A new study from the University of Birmingham and the University of Oxford has found that while changes to religious diversity may lead to a short-term decrease in quality of life for communities, this is reversed in the long term as societies adjust to multiculturalism.
In this study, funded by the Nuffield Foundation, the authors conducted the most in-depth analysis to date of religious diversity and its effects on societal wellbeing. The analysis comprised survey data from more than 100 countries collected over 22 years and finds that:
- In the short term, humans react negatively to changes in religious diversity, experiencing a dip in quality of life.
- However, humans adapt to changes in society over time and begin to reap the benefits of diversity, with quality of life returning to normal levels.
- Negative effects of diversity are mitigated due to the positive effect of increased mixing between different groups.
- The negative effects of religious diversity dissipate within four to eight years, because they are cancelled out by the positive effect of mixing between different groups.
As demographics have changed because of increasing globalisation, societies around the world are transforming from religiously homogeneous groups to increasingly diverse communities. Researchers have performed the most thorough analysis to date on the effect of religious diversity on human wellbeing, uncovering a transformation process common to countries around the world. The report is published in PNAS.
“Our findings demonstrate that, in the short term, we are inclined to react negatively to changes to religious diversity in our societies,” says study co-author Dr Matthew Bennett, from the Department of Social Policy, Sociology, and Criminology at the University of Birmingham. “However, as society begins to reap the benefits of diversity, and trust between different groups grows, this negative effect on wellbeing disappears.”
Humans have evolved to react negatively to threats to homogeneity, as our survival was dependent on cooperation and cohesion with those belonging to our ‘in-group’, protecting each other from potential dangers presented by unknown others in the ‘out-group’.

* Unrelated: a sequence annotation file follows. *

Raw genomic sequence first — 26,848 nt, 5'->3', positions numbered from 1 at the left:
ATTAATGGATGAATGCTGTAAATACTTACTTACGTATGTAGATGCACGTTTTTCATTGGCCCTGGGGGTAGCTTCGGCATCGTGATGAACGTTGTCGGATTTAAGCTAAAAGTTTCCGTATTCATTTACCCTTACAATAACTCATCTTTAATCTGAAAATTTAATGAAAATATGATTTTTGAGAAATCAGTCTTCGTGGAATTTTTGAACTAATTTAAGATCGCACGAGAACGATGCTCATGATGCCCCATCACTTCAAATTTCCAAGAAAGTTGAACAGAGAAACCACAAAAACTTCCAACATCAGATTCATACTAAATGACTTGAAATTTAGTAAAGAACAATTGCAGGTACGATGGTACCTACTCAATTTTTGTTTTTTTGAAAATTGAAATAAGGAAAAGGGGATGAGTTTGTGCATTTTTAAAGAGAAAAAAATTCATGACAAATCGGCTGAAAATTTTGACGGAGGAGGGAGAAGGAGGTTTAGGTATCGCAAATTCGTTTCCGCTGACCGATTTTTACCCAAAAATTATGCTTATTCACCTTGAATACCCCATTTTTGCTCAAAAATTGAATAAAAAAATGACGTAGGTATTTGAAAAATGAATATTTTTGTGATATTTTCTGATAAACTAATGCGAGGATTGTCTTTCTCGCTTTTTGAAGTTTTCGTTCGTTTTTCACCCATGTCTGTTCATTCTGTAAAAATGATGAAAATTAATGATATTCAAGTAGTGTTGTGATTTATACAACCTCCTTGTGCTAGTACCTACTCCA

Study co-author Dr. Miguel Ramos from Department of Experimental Psychology at the University of Oxford says: “In the short term, changes in diversity may have a negative effect, such as a reduction in trust of our neighbours, and of out-groups in general. But in the longer term, over a few years, we can see how societies and their respective groups come to terms with new demographic challenges.
“By focusing only on the short term, we draw an inaccurate, pessimistic conclusion about the impact of diversity. An increase in diversity offers the opportunity for members of different groups to engage in intergroup contact, to get to know each other, and to cooperate. When this occurs, this positive contact-increasing effect of diversity trumps the negative, trust-decreasing effect of diversity.”
Dr. Ramos adds: “Previous studies have lacked or not exploited data with the longer-term perspective analysed here, and it is crucial to see intergroup relations – whether conflict or cooperation – not in static terms, but in dynamic terms.”
While humans may initially reject diversity as a safety mechanism, they also have an impulse to engage in contact with other people and groups. Biologists and anthropologists have long believed that humans fared better than other species due to contact with ‘unknown others’, bringing about a variety of benefits that cannot be attained by ‘in-group’ interactions alone. Examples include increased genetic diversity owing to intergroup mating, the sharing of knowledge and information, and access to new resources.
“Over time, humans adjust to diverse societies. We see trust increase, and as the positive benefits of religiously diverse societies materialise, quality of life improves back to expected levels,” says Dr Bennett. “Our research found this can take around four to eight years. This can be speeded up to the shorter end of the scale through favourable integration policies for immigrants, for example.”
Data and method
The data comes from multiple waves of the World Values Survey, the European Social Survey and the Latino Barometro, representing over 100 countries measured over 22 years. Each contained comparable measures of happiness, life satisfaction and health, combined to form a quality of life index. Religious diversity was measured via the Herfindahl index.
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The paper ‘Humans adapt to social diversity over time’ is published in PNAS
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